I was looking at a dead goat and drinking the finest Chardonnay in the land. The goat was big and fleshy and red, and this being the Restaurant at the Newton Johnson winery in the Hemel-en-Aarde Valley, Chef Eric Bulpitt was deftly dissecting the creature with a razor-sharp knife, the kind used for settling old scores in Sicily. He was preparing lunch for a few hungry wine-tasters, which brings me to the Chardonnay.
So far, it has been a good year for Port drinking. And if things continue in this vein, my Douro resident permit should surely be in the mail. What’s more, since committing to dropping two bottles orfPort a week three months ago, my GP reckons I am in far better shape than ever. Blood pressure is temperate. The pulse is as calm and regular enough to manage a Formula One pit stop. And a painful stabbing check produced the verdict of my liver being is as unblemished and pure as a nun’s thigh.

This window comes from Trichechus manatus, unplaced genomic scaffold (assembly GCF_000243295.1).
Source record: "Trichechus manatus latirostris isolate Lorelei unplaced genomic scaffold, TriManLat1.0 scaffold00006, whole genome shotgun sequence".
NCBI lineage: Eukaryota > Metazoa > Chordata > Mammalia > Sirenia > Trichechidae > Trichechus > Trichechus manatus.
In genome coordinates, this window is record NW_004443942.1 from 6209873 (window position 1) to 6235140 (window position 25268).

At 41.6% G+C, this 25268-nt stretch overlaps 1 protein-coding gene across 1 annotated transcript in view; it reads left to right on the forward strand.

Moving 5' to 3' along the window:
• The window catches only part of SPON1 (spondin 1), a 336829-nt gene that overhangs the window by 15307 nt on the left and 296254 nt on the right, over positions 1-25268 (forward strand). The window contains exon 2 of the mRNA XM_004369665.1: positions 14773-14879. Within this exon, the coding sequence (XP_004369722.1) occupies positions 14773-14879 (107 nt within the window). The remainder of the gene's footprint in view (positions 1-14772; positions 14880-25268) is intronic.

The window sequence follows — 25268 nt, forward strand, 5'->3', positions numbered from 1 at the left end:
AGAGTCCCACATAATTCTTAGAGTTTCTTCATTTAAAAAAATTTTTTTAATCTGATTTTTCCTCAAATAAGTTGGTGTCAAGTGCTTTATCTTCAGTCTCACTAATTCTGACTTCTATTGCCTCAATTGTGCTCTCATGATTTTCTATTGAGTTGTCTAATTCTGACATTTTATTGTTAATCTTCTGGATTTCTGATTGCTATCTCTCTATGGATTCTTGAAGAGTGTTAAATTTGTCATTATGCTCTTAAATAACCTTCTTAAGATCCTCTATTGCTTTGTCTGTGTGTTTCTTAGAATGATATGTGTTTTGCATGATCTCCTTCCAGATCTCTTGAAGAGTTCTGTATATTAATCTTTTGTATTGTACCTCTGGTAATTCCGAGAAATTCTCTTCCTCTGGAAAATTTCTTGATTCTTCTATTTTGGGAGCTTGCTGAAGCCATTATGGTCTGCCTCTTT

South Africa’s oldest ?+¦-+???+¦-ú?-¦?+¦-ú?+¦+¦ and longest surviving ?+¦-+???+¦-ú?-¦?+¦-ú?+¦+¦ wine publication, Wineland, recently celebrated its 80th birthday with a restraint uncharacteristic of the local wine scene. No big splash, tweet-fountain or six course lunch complemented by a few shaky speeches. Wineland editor Cassie du Plessis just got his troops and a few guests together for a braai at the magazine’s Paarl office, sunk a few bottles of wine and knowing Cassie, there would well have been a few words said.
All palates are created equal, but some are created more equal than others. No matter, with a bit of training and discipline you too can taste wine like an aficionado, using your skill to contribute to sighted and unsighted wine guides, holding court at fancy dinner parties and be able to sweep a recently Wine Judging Academy babe from her feet.
But it takes a bit of hard work, so be warned: honing a palate is not for sissies or persons unwilling to experiment with the things they put in their mouths.